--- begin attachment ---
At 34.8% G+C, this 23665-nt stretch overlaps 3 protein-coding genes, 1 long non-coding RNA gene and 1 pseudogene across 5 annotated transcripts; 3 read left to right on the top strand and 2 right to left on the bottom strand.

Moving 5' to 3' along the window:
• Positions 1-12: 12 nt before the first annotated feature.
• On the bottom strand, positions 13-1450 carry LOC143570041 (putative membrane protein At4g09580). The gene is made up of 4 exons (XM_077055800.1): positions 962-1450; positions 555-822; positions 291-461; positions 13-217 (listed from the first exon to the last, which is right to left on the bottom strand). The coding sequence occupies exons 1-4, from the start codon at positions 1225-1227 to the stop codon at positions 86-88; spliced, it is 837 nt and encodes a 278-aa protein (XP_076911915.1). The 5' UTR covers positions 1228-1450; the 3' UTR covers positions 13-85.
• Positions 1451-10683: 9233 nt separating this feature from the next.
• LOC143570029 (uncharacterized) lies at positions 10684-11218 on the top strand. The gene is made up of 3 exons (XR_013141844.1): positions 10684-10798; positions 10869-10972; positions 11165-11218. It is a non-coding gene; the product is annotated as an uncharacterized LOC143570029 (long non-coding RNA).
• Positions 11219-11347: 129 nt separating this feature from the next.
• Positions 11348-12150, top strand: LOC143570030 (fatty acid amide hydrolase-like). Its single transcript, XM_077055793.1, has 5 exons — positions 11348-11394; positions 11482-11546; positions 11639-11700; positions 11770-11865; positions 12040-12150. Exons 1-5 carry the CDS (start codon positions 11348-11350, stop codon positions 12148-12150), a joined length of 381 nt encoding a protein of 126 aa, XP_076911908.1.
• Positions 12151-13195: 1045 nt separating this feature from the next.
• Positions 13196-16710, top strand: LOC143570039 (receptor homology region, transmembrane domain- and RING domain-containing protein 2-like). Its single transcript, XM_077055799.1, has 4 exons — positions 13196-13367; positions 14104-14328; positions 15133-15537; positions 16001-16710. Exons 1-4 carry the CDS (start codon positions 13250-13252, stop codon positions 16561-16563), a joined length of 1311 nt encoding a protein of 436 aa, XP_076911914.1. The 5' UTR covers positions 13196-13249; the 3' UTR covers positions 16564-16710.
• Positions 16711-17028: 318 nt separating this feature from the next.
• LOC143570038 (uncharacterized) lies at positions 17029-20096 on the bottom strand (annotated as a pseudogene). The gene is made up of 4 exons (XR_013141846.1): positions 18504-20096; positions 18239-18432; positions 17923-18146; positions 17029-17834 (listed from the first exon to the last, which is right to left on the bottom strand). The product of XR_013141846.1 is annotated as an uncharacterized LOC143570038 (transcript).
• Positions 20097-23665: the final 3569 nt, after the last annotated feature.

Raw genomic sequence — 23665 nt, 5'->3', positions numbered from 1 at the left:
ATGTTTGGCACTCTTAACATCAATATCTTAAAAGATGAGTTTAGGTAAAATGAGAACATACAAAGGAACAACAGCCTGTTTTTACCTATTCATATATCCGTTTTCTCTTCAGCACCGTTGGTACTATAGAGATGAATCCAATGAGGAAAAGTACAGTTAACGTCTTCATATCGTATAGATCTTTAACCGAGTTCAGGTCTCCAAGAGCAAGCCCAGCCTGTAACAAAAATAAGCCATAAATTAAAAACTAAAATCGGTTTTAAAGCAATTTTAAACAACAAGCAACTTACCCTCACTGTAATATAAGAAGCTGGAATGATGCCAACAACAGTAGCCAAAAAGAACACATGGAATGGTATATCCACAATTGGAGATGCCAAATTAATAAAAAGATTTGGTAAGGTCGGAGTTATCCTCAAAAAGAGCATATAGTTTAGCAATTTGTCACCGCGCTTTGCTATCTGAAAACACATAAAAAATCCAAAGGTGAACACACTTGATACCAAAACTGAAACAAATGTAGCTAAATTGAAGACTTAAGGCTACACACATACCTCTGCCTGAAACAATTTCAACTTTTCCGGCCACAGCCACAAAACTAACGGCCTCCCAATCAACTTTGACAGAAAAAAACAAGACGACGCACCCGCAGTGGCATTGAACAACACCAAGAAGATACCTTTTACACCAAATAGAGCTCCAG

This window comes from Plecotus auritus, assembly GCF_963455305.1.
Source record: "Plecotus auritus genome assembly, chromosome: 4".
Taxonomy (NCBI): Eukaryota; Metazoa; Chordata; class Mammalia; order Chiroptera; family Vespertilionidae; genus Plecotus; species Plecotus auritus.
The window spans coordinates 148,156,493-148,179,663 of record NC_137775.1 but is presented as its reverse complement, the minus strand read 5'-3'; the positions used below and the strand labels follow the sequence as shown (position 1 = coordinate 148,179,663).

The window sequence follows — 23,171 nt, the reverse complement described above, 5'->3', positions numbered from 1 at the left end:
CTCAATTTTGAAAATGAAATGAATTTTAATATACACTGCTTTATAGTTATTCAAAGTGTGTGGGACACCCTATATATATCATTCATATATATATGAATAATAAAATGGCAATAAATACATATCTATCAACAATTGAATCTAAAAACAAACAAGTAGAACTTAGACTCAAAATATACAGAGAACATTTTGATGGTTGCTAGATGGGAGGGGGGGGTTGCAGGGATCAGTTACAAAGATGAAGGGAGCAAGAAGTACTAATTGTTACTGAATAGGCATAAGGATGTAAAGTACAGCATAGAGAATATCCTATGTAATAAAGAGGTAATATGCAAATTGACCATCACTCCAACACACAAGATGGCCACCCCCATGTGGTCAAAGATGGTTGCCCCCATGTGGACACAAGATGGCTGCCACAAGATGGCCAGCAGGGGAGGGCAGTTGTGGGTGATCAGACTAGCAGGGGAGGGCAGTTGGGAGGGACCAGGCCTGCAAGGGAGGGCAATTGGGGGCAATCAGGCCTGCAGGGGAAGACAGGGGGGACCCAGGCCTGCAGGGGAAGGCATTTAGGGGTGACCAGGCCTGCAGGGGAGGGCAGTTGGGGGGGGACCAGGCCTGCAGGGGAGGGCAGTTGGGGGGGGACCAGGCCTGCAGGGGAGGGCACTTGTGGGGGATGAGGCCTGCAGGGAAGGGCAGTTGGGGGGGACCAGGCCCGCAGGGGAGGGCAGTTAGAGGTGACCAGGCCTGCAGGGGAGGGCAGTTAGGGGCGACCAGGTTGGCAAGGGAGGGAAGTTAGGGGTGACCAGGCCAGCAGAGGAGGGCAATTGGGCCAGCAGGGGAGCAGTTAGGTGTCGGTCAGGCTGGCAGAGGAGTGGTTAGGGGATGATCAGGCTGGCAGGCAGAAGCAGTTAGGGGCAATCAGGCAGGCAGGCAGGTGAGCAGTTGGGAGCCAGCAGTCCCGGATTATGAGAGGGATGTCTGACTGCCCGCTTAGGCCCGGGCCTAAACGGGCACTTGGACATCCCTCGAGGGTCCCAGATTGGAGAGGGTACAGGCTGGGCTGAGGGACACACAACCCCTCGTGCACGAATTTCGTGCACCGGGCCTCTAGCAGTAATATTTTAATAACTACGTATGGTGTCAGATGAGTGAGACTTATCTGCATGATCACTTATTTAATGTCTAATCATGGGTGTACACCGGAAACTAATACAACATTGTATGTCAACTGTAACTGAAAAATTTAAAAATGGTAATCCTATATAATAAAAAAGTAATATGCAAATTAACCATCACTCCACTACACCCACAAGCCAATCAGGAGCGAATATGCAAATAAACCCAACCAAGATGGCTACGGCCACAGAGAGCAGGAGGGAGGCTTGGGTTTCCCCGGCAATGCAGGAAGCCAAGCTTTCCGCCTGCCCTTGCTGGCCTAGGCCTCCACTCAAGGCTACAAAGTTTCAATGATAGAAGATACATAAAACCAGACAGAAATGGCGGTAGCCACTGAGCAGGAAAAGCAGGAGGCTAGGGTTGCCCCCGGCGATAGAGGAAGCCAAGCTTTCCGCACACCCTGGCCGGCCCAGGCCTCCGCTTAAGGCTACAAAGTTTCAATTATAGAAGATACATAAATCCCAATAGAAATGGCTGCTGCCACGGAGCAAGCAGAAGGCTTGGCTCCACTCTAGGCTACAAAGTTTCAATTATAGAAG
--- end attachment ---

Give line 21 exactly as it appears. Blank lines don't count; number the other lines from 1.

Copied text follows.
CTCAATTTTGAAAATGAAATGAATTTTAATATACACTGCTTTATAGTTATTCAAAGTGTGTGGGACACCCTATATATATCATTCATATATATATGAATAATAAAATGGCAATAAATACATATCTATCAACAATTGAATCTAAAAACAAACAAGTAGAACTTAGACTCAAAATATACAGAGAACATTTTGATGGTTGCTAGATGGGAGGGGGGGGTTGCAGGGATCAGTTACAAAGATGAAGGGAGCAAGAAGTACTAATTGTTACTGAATAGGCATAAGGATGTAAAGTACAGCATAGAGAATATCCTATGTAATAAAGAGGTAATATGCAAATTGACCATCACTCCAACACACAAGATGGCCACCCCCATGTGGTCAAAGATGGTTGCCCCCATGTGGACACAAGATGGCTGCCACAAGATGGCCAGCAGGGGAGGGCAGTTGTGGGTGATCAGACTAGCAGGGGAGGGCAGTTGGGAGGGACCAGGCCTGCAAGGGAGGGCAATTGGGGGCAATCAGGCCTGCAGGGGAAGACAGGGGGGACCCAGGCCTGCAGGGGAAGGCATTTAGGGGTGACCAGGCCTGCAGGGGAGGGCAGTTGGGGGGGGACCAGGCCTGCAGGGGAGGGCAGTTGGGGGGGGACCAGGCCTGCAGGGGAGGGCACTTGTGGGGGATGAGGCCTGCAGGGAAGGGCAGTTGGGGGGGACCAGGCCCGCAGGGGAGGGCAGTTAGAGGTGACCAGGCCTGCAGGGGAGGGCAGTTAGGGGCGACCAGGTTGGCAAGGGAGGGAAGTTAGGGGTGACCAGGCCAGCAGAGGAGGGCAATTGGGCCAGCAGGGGAGCAGTTAGGTGTCGGTCAGGCTGGCAGAGGAGTGGTTAGGGGATGATCAGGCTGGCAGGCAGAAGCAGTTAGGGGCAATCAGGCAGGCAGGCAGGTGAGCAGTTGGGAGCCAGCAGTCCCGGATTATGAGAGGGATGTCTGACTGCCCGCTTAGGCCCGGGCCTAAACGGGCACTTGGACATCCCTCGAGGGTCCCAGATTGGAGAGGGTACAGGCTGGGCTGAGGGACACACAACCCCTCGTGCACGAATTTCGTGCACCGGGCCTCTAGCAGTAATATTTTAATAACTACGTATGGTGTCAGATGAGTGAGACTTATCTGCATGATCACTTATTTAATGTCTAATCATGGGTGTACACCGGAAACTAATACAACATTGTATGTCAACTGTAACTGAAAAATTTAAAAATGGTAATCCTATATAATAAAAAAGTAATATGCAAATTAACCATCACTCCACTACACCCACAAGCCAATCAGGAGCGAATATGCAAATAAACCCAACCAAGATGGCTACGGCCACAGAGAGCAGGAGGGAGGCTTGGGTTTCCCCGGCAATGCAGGAAGCCAAGCTTTCCGCCTGCCCTTGCTGGCCTAGGCCTCCACTCAAGGCTACAAAGTTTCAATGATAGAAGATACATAAAACCAGACAGAAATGGCGGTAGCCACTGAGCAGGAAAAGCAGGAGGCTAGGGTTGCCCCCGGCGATAGAGGAAGCCAAGCTTTCCGCACACCCTGGCCGGCCCAGGCCTCCGCTTAAGGCTACAAAGTTTCAATTATAGAAGATACATAAATCCCAATAGAAATGGCTGCTGCCACGGAGCAAGCAGAAGGCTTGGCTCCACTCTAGGCTACAAAGTTTCAATTATAGAAG